The day I stopped watching TV and learned to love the bomb
In this day and age you must expect to be blind-sided by something that completely changes the way you go about your daily routine. And often times this disruption of our patterns is due to technology (see blog by Peter Murray on “disruptive technology“). I think this is one of the reasons why people either love or hate the daily technology bombs that are dropped on all of us continually. We just want to have a daily living pattern and stick to that pattern without having to relearn new things all the time (and trust me, even the technologists get tired of “keeping up with the cutting-edge”). Yet the real question is whether or not the new technology will change the way we all do things, and when you encounter a piece of technology that completely changes the way you do something (even the smallest thing) it gives you that glimmer of light that humanity really is going somewhere good.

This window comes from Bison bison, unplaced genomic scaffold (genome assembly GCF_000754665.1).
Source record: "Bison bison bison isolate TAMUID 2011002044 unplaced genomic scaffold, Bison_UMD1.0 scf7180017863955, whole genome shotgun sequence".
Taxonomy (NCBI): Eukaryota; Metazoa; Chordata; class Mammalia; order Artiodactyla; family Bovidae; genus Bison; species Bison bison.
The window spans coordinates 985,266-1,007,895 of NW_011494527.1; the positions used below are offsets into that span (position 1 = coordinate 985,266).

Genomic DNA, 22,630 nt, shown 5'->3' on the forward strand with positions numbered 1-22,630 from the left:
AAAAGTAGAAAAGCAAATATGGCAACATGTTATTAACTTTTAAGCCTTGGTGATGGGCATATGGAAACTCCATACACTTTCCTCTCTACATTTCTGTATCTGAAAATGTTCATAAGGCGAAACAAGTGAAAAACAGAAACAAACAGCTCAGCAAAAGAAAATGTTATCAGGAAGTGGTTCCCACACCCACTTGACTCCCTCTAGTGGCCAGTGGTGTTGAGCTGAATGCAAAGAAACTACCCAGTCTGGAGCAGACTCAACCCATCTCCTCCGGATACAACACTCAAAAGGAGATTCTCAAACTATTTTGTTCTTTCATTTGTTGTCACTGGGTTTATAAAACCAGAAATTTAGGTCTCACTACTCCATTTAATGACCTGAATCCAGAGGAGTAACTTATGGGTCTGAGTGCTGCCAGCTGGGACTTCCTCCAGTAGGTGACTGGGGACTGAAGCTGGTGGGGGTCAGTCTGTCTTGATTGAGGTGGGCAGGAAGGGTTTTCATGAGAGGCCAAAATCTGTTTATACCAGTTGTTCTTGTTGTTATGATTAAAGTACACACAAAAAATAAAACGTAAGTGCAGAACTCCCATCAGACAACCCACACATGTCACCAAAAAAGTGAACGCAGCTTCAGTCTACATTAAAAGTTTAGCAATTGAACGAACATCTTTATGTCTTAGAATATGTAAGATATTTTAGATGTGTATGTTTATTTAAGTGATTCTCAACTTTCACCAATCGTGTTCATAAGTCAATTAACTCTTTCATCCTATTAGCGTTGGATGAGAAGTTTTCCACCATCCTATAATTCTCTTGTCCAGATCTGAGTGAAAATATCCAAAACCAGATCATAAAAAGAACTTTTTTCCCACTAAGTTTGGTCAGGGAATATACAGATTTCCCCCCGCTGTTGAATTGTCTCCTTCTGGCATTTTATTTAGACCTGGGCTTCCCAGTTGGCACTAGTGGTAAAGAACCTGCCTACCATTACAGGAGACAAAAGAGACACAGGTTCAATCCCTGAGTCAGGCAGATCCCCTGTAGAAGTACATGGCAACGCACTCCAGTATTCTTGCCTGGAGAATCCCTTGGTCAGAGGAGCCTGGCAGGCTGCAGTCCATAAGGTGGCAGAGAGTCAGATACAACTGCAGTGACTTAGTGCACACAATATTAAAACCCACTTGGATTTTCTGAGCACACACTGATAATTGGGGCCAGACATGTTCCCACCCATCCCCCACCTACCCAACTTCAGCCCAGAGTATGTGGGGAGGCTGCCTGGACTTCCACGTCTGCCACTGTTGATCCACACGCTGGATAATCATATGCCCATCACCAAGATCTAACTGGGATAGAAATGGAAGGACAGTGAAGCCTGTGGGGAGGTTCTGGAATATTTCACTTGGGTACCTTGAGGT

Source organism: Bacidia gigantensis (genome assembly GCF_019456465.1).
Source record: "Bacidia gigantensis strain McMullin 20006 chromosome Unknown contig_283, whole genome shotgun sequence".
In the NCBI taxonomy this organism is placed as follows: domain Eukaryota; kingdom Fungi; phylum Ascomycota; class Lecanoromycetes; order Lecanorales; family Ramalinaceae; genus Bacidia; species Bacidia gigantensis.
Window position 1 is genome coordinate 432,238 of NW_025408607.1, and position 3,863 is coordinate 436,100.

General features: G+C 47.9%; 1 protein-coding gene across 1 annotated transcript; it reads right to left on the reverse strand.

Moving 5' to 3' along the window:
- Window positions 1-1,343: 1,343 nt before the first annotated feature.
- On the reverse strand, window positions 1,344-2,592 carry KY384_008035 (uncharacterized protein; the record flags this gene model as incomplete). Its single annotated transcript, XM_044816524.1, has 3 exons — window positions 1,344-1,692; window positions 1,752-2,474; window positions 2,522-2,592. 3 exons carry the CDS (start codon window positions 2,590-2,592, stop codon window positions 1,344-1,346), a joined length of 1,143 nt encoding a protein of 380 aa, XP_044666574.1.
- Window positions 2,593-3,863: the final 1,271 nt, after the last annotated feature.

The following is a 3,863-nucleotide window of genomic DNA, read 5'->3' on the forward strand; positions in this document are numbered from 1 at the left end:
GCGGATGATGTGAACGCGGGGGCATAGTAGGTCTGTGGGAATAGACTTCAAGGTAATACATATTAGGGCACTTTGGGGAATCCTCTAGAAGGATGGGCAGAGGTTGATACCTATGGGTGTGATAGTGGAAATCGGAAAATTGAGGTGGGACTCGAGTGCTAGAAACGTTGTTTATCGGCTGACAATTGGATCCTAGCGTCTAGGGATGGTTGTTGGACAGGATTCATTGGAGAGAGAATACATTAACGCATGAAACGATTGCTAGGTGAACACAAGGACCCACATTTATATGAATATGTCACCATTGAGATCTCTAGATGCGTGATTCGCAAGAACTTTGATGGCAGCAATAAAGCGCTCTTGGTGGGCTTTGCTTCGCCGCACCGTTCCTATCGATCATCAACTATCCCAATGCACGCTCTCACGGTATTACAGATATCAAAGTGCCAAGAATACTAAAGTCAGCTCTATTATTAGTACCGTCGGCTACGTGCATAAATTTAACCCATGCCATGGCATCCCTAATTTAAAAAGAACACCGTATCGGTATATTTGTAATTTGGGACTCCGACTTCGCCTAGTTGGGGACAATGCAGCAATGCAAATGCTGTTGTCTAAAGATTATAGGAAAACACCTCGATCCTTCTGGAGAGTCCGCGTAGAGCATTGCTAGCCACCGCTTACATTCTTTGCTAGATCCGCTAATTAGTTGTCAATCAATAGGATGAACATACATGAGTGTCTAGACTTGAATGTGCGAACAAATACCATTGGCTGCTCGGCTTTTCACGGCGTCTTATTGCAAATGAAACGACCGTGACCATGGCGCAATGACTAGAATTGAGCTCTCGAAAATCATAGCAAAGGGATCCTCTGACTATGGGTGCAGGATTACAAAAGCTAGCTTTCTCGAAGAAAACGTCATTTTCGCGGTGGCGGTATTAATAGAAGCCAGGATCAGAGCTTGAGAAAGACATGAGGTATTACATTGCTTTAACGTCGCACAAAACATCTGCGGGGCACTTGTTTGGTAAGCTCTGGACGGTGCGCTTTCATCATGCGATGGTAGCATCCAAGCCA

Well today, was one of those days. Simple idea really. We all know that TV will eventually be delivered over the web, but why hasn’t it taken off yet (i.e. why haven’t we got rid of the antennae based television)? Answer: because we need a browser that is for watching television (not a browser that shows a page that has a television screen within the digital text e.g. YouTube <- we just don’t work this way yet). So stop reading this blog and go watch some TV, but do it with the new Democracy TV browser (it will change the way you think about TV forever)…
In case you need more convincing about democracy: I just watched a comedy sketch, a clip from the NBA playoffs, the BBC news, a special on sharks from National Geographic, and a piece on the largest proton accelerator in the world at CERN (and I choose each of these programmer because I wanted to watch them, not because some broadcaster sitting up in his glass tower is deciding what will be in the next issue of TV guide). Truly, welcome to democracy! Go get your democracy player today: http://www.getdemocracy.com
Oh for the tech geeks, yes it is open source, yes, it is stable (built on a mac) and yes it is available on all major platforms. The Firefox of television browsers <- get hacking!